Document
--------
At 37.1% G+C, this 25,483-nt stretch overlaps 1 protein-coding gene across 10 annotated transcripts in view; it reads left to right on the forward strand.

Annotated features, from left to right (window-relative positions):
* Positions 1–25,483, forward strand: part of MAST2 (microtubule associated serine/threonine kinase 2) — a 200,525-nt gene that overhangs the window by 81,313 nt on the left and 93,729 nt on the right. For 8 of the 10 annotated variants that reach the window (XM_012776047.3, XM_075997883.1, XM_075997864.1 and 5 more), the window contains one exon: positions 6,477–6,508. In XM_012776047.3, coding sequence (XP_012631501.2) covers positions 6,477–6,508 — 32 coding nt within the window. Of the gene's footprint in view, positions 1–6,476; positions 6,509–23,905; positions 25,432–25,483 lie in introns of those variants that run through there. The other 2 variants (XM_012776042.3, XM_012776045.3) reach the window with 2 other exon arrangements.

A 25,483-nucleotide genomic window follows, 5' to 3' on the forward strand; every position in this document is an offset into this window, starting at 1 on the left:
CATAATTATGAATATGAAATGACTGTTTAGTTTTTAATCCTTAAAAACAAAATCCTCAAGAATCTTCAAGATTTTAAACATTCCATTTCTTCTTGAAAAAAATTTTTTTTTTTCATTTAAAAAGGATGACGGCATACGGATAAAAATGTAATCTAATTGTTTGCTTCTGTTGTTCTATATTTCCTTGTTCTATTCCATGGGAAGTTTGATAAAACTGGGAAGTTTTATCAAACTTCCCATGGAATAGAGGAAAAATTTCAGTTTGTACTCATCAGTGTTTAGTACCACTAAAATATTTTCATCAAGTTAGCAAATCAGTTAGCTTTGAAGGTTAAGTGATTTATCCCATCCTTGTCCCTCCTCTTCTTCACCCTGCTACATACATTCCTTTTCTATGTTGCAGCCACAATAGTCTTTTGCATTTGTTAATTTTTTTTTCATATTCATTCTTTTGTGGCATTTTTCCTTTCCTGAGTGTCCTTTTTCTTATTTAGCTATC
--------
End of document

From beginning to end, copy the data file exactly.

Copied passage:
At 37.1% G+C, this 25,483-nt stretch overlaps 1 protein-coding gene across 10 annotated transcripts in view; it reads left to right on the forward strand.

Annotated features, from left to right (window-relative positions):
* Positions 1–25,483, forward strand: part of MAST2 (microtubule associated serine/threonine kinase 2) — a 200,525-nt gene that overhangs the window by 81,313 nt on the left and 93,729 nt on the right. For 8 of the 10 annotated variants that reach the window (XM_012776047.3, XM_075997883.1, XM_075997864.1 and 5 more), the window contains one exon: positions 6,477–6,508. In XM_012776047.3, coding sequence (XP_012631501.2) covers positions 6,477–6,508 — 32 coding nt within the window. Of the gene's footprint in view, positions 1–6,476; positions 6,509–23,905; positions 25,432–25,483 lie in introns of those variants that run through there. The other 2 variants (XM_012776042.3, XM_012776045.3) reach the window with 2 other exon arrangements.

A 25,483-nucleotide genomic window follows, 5' to 3' on the forward strand; every position in this document is an offset into this window, starting at 1 on the left:
CATAATTATGAATATGAAATGACTGTTTAGTTTTTAATCCTTAAAAACAAAATCCTCAAGAATCTTCAAGATTTTAAACATTCCATTTCTTCTTGAAAAAAATTTTTTTTTTTCATTTAAAAAGGATGACGGCATACGGATAAAAATGTAATCTAATTGTTTGCTTCTGTTGTTCTATATTTCCTTGTTCTATTCCATGGGAAGTTTGATAAAACTGGGAAGTTTTATCAAACTTCCCATGGAATAGAGGAAAAATTTCAGTTTGTACTCATCAGTGTTTAGTACCACTAAAATATTTTCATCAAGTTAGCAAATCAGTTAGCTTTGAAGGTTAAGTGATTTATCCCATCCTTGTCCCTCCTCTTCTTCACCCTGCTACATACATTCCTTTTCTATGTTGCAGCCACAATAGTCTTTTGCATTTGTTAATTTTTTTTTCATATTCATTCTTTTGTGGCATTTTTCCTTTCCTGAGTGTCCTTTTTCTTATTTAGCTATC